Cardiac Risk in the Young campaign

McColl’s is running a campaign for Cardiac Risk in the Young

McColl’s Retail Group is aiming to raise more than £120,000 for charity Cardiac Risk in the Young and St George’s Hospital in London this Halloween through its new campaign ‘Treat Cardiac Risk in the Young this Halloween’.

The campaign will include a number of Halloween-themed promotions. If customers buy selected products, the campaign will receive a donation from suppliers. Special Halloween magazines containing recipes, party ideas, over £50 worth of vouchers, stickers and suggestions for fundraising at home will also be available for £1, with 50p going to charity.

Stores will also feature window vinyls, bunting and balloons, and hold fundraising events such as fancy dress and ‘guess the weight of the pumpkin’. Shoppers will also be able to donate at the till, via text or online.

Halloween is the third-biggest seasonal event for McColl’s and a similar campaign last year raised £172,000 for Cardiac Risk in the Young.

McColl’s CEO James Lancaster is a trustee of Cardiac Risk in the Young. His son Robert died of an undiagnosed heart condition in 2007, aged 21.

“Last year I was amazed by the tremendous efforts of our colleagues and customers who made our Halloween fundraiser such a fantastic success,” Lancaster said.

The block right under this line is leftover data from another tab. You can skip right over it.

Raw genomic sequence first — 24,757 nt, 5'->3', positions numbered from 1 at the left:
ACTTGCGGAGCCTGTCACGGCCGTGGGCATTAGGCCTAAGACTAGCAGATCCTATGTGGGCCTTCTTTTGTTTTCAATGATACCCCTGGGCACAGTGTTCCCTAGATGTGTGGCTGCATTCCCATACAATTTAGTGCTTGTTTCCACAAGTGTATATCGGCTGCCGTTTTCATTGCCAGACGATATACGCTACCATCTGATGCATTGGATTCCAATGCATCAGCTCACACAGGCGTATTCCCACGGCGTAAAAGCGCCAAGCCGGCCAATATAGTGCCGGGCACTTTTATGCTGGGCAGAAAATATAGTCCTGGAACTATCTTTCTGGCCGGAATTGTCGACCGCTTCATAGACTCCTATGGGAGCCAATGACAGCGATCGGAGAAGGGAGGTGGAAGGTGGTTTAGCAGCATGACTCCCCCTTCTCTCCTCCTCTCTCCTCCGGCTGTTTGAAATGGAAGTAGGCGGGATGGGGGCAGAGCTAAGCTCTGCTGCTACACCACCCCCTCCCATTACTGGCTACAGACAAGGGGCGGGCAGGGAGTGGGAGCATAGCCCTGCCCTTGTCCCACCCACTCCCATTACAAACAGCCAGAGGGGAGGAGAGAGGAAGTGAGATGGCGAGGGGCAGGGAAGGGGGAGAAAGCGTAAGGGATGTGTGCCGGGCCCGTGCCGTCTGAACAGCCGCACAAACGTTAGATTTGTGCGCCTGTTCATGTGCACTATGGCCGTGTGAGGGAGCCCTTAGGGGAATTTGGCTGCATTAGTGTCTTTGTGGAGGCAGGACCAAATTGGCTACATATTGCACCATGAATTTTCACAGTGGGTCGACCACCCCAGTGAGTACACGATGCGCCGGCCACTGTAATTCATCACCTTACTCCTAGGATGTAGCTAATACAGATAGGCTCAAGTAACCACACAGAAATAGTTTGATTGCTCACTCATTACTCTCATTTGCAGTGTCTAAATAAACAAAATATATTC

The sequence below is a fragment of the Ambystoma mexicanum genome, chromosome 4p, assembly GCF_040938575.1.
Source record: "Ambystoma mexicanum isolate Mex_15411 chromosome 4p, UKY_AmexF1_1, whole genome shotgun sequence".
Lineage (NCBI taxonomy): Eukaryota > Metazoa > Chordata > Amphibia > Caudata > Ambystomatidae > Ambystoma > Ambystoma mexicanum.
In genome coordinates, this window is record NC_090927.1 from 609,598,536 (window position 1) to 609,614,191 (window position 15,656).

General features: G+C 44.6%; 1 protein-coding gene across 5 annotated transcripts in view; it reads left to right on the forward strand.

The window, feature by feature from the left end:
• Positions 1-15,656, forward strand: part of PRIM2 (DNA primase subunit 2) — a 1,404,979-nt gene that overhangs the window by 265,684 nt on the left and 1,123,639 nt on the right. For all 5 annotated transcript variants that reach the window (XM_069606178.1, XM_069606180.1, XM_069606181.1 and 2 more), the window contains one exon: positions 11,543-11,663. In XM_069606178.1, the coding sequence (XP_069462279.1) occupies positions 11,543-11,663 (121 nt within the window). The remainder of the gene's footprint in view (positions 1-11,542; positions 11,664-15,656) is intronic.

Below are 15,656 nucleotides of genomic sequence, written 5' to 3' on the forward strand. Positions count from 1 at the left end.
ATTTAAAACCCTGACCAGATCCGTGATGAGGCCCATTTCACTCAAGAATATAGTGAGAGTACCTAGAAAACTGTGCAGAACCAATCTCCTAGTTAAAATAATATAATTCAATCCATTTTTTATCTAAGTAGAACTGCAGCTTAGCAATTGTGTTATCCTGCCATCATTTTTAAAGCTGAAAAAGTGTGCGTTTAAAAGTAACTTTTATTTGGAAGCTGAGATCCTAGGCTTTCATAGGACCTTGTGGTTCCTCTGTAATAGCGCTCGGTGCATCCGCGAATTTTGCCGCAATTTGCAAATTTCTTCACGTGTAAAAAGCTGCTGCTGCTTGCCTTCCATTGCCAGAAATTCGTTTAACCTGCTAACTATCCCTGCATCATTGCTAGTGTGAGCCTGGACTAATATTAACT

“I am delighted to be running the campaign again this year and hope we can all raise as much money as possible to help save young lives.

“CRY has a special significance for me and McColl’s, following the tragic loss of my son Robert. CRY was an immense support to us and our family so I am delighted that we are able to again run this Halloween campaign to raise as much money as possible for this amazing charity,” he added.

Cardiac Risk in the Young CEO and founder Alison Cox added: “Our connection to James and his family – as a result of the tragic and sudden death of their son Robert – has given us this opportunity to spread the word among communities across the UK about our ongoing programme of research and cardiac screening.”